Going to Paris and not indulging in pastries and local delectables should be a sin. On a recent trip to the City of Light, I knew I wanted to finally experience biting into a buttery, flakey croissant at a boulangerie. I had been to Paris two times before and never stopped to enjoy this iconic pastry. This is why my first time eating a croissant while in France had to be authentic and unforgettable. In a quest to find the most authentic boulangerie, I decided a full-on Parisian pastry tour was needed. 

Photo Credit: Kelsey Marie

Eager to get the day started, I got dressed and met my tour guide for the Devour: Paris Pastry and Chocolate Tour by City Experiences. The walking tour, which launched in March, takes pastry lovers to traditional boulangeries to experience classic Parisian pastries in the Marais and Quarter Montorgueil districts. We also visited a few contemporary chocolatiers and boulangeries that are continuing the tradition of ensuring that Paris remains a top pastry lover’s destination. 

Strolling Like a Local 

I felt like a local while my tour guide took me through the city’s iconic passageways that date back to the 19th century. These covered passageways are hidden throughout Paris, which made walking through them feel extra special. 

At each stop, I learned about the history of the treats I was indulging in and how to tell if they were authentic. One of my biggest takeaways is that if you’re not covered in flakes of pastry after eating a croissant, then you didn’t have a real croissant.

We also visited Stohrer, the oldest pastry shop in Paris, founded in 1730 by King Louis XV’s pastry chef, Nicolas Stohrer. This pastry shop is famous for its incredible macarons that put Ladurée to shame. 

Paris pastry and chocolate tour
Photo Credit: City Experiences

Although I stuffed my face with crêpes, croissants, flan, chocolate, and macarons, the star of the show was the Paris-Brest. This dessert was more like a work of art. The classic French pastry features a gorgeously crisp, baked ring of choux pastry accented with sliced almonds, split in half and generously filled with a rich, creamy praline-flavored filling. It’s topped off with an angelic dusting of powdered sugar — definitely one of God’s gifts to Earth. As I reveled in each bite of this decadent dessert, my tour guide explained that this pastry dates back to 1910 to commemorate the Paris-Brest-Paris bicycle race. It’s named after the race route, which forms a circular shape resembling a bicycle wheel.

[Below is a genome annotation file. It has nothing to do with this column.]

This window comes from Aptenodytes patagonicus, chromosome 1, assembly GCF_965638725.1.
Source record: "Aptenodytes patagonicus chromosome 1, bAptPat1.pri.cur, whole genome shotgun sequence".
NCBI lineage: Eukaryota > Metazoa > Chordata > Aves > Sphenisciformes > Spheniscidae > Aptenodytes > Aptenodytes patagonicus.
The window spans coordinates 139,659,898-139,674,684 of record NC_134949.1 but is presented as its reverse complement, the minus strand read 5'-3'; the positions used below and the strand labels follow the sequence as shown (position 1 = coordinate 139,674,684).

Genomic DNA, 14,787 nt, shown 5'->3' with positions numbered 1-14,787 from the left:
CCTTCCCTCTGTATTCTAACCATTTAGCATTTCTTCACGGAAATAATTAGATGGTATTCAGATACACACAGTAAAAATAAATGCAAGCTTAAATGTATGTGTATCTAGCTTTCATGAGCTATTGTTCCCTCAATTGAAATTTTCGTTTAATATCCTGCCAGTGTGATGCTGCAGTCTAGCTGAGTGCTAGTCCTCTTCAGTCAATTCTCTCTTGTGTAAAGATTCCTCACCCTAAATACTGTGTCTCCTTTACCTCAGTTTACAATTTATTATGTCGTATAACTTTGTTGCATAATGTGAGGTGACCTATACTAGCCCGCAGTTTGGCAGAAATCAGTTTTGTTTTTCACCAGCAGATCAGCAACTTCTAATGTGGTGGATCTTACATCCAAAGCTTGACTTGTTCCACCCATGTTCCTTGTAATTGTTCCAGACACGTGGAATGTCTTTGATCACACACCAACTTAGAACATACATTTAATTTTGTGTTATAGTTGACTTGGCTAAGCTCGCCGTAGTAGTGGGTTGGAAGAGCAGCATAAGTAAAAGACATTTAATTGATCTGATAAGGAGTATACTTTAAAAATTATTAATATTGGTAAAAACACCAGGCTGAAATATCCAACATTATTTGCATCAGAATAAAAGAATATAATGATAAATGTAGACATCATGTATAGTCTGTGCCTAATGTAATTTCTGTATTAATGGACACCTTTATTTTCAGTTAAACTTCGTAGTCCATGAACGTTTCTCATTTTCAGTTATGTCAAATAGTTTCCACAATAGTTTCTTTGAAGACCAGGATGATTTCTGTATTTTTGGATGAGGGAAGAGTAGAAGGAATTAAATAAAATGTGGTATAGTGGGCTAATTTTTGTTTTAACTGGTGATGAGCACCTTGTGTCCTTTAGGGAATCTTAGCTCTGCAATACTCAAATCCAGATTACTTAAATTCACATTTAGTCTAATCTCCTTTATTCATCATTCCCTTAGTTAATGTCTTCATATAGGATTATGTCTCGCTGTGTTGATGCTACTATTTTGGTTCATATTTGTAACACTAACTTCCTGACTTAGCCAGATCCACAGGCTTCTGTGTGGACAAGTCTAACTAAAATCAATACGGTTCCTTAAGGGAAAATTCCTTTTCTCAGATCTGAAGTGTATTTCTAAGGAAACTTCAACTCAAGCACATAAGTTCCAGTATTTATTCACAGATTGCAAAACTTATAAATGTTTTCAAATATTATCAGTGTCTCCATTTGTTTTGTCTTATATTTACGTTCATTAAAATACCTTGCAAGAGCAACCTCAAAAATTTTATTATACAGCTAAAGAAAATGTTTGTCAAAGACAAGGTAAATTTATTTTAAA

Photo Credit: City Experiences

At the end of this tour, I saw Parisian pastries as more than delicious treats. They are part of the city’s history, with a story behind each dessert. They are works of art and the pastry chefs creating them are true artists. 

Enjoying Paris at Sunset, with Wine and Cheese

After a day filled with sweet treats, I knew I had to enjoy a Parisian sunset with wine and a few savory flavors. I loved my previous food tour, so I partook in the Paris at Sunset: Aperitif, Food & Wine Tour. This tour took place in the city’s Latin Quarter where I walked through Paris’s legendary streets and learned more about how French history has impacted the way Parisians eat today. We started the tour in a Roman amphitheater dating back from the second century BC. 

wine and apertifs in paris
Photo Credit: Kelsey Marie

During this tour, I enjoyed small bites of local cheese, bread, wine and more. Each place we visited was locally or family-owned and run. We ended the tour at a bar across the street from Ernest Hemingway’s former home. I sipped on an absinthe while savoring the moments of a Parisian sunset.